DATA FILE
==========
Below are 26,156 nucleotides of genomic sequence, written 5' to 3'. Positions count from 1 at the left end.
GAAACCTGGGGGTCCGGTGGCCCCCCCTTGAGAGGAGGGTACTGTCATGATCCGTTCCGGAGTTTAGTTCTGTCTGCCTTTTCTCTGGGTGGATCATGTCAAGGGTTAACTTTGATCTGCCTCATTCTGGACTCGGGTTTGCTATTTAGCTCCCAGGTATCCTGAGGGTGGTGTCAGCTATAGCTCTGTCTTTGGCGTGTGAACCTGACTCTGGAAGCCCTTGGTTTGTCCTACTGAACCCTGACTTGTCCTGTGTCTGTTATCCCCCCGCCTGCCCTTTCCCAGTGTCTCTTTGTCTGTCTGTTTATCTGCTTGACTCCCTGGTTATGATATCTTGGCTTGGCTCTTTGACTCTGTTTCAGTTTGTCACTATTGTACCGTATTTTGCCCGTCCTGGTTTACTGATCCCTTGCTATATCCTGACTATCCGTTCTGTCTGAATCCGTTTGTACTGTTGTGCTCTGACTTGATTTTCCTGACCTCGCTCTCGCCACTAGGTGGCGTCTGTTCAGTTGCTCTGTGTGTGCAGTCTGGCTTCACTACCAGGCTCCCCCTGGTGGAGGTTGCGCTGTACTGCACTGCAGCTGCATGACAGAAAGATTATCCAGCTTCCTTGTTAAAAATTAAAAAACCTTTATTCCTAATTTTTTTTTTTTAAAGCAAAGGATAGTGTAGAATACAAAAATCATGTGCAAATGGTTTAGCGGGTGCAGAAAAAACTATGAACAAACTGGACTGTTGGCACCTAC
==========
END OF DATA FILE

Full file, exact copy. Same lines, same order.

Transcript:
Below are 26,156 nucleotides of genomic sequence, written 5' to 3'. Positions count from 1 at the left end.
GAAACCTGGGGGTCCGGTGGCCCCCCCTTGAGAGGAGGGTACTGTCATGATCCGTTCCGGAGTTTAGTTCTGTCTGCCTTTTCTCTGGGTGGATCATGTCAAGGGTTAACTTTGATCTGCCTCATTCTGGACTCGGGTTTGCTATTTAGCTCCCAGGTATCCTGAGGGTGGTGTCAGCTATAGCTCTGTCTTTGGCGTGTGAACCTGACTCTGGAAGCCCTTGGTTTGTCCTACTGAACCCTGACTTGTCCTGTGTCTGTTATCCCCCCGCCTGCCCTTTCCCAGTGTCTCTTTGTCTGTCTGTTTATCTGCTTGACTCCCTGGTTATGATATCTTGGCTTGGCTCTTTGACTCTGTTTCAGTTTGTCACTATTGTACCGTATTTTGCCCGTCCTGGTTTACTGATCCCTTGCTATATCCTGACTATCCGTTCTGTCTGAATCCGTTTGTACTGTTGTGCTCTGACTTGATTTTCCTGACCTCGCTCTCGCCACTAGGTGGCGTCTGTTCAGTTGCTCTGTGTGTGCAGTCTGGCTTCACTACCAGGCTCCCCCTGGTGGAGGTTGCGCTGTACTGCACTGCAGCTGCATGACAGAAAGATTATCCAGCTTCCTTGTTAAAAATTAAAAAACCTTTATTCCTAATTTTTTTTTTTTAAAGCAAAGGATAGTGTAGAATACAAAAATCATGTGCAAATGGTTTAGCGGGTGCAGAAAAAACTATGAACAAACTGGACTGTTGGCACCTAC